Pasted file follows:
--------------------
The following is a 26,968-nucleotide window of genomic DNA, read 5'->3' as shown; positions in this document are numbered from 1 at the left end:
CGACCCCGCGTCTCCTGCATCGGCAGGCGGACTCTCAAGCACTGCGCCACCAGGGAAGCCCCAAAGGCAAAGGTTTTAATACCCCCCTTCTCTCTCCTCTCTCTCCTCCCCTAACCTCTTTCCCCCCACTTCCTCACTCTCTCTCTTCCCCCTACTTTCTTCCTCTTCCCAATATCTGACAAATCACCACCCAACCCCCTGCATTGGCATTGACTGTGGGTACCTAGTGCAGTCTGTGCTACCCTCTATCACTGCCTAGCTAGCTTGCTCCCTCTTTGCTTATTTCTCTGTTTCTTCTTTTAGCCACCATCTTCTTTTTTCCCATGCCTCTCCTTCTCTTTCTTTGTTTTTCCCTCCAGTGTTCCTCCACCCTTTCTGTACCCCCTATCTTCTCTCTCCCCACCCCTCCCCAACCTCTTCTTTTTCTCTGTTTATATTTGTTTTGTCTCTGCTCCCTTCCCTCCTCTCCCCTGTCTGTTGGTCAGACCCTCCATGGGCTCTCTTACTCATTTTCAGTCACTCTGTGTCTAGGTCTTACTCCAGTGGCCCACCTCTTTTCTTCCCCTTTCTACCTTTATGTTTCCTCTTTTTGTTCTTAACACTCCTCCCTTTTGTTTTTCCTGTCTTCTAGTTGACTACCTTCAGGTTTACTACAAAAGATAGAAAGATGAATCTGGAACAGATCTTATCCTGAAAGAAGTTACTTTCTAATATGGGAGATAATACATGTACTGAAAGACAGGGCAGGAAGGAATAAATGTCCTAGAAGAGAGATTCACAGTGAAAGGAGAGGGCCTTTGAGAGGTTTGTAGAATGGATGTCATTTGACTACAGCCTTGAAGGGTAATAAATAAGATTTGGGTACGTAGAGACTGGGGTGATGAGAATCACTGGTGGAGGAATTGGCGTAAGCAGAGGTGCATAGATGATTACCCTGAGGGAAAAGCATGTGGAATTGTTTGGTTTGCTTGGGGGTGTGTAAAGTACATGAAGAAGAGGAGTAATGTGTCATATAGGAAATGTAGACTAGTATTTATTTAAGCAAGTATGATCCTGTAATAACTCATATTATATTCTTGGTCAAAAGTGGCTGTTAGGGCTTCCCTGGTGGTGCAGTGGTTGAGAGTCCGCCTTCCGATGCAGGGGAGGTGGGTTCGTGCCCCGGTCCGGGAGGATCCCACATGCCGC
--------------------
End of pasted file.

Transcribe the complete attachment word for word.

The following is a 26,968-nucleotide window of genomic DNA, read 5'->3' as shown; positions in this document are numbered from 1 at the left end:
CGACCCCGCGTCTCCTGCATCGGCAGGCGGACTCTCAAGCACTGCGCCACCAGGGAAGCCCCAAAGGCAAAGGTTTTAATACCCCCCTTCTCTCTCCTCTCTCTCCTCCCCTAACCTCTTTCCCCCCACTTCCTCACTCTCTCTCTTCCCCCTACTTTCTTCCTCTTCCCAATATCTGACAAATCACCACCCAACCCCCTGCATTGGCATTGACTGTGGGTACCTAGTGCAGTCTGTGCTACCCTCTATCACTGCCTAGCTAGCTTGCTCCCTCTTTGCTTATTTCTCTGTTTCTTCTTTTAGCCACCATCTTCTTTTTTCCCATGCCTCTCCTTCTCTTTCTTTGTTTTTCCCTCCAGTGTTCCTCCACCCTTTCTGTACCCCCTATCTTCTCTCTCCCCACCCCTCCCCAACCTCTTCTTTTTCTCTGTTTATATTTGTTTTGTCTCTGCTCCCTTCCCTCCTCTCCCCTGTCTGTTGGTCAGACCCTCCATGGGCTCTCTTACTCATTTTCAGTCACTCTGTGTCTAGGTCTTACTCCAGTGGCCCACCTCTTTTCTTCCCCTTTCTACCTTTATGTTTCCTCTTTTTGTTCTTAACACTCCTCCCTTTTGTTTTTCCTGTCTTCTAGTTGACTACCTTCAGGTTTACTACAAAAGATAGAAAGATGAATCTGGAACAGATCTTATCCTGAAAGAAGTTACTTTCTAATATGGGAGATAATACATGTACTGAAAGACAGGGCAGGAAGGAATAAATGTCCTAGAAGAGAGATTCACAGTGAAAGGAGAGGGCCTTTGAGAGGTTTGTAGAATGGATGTCATTTGACTACAGCCTTGAAGGGTAATAAATAAGATTTGGGTACGTAGAGACTGGGGTGATGAGAATCACTGGTGGAGGAATTGGCGTAAGCAGAGGTGCATAGATGATTACCCTGAGGGAAAAGCATGTGGAATTGTTTGGTTTGCTTGGGGGTGTGTAAAGTACATGAAGAAGAGGAGTAATGTGTCATATAGGAAATGTAGACTAGTATTTATTTAAGCAAGTATGATCCTGTAATAACTCATATTATATTCTTGGTCAAAAGTGGCTGTTAGGGCTTCCCTGGTGGTGCAGTGGTTGAGAGTCCGCCTTCCGATGCAGGGGAGGTGGGTTCGTGCCCCGGTCCGGGAGGATCCCACATGCCGC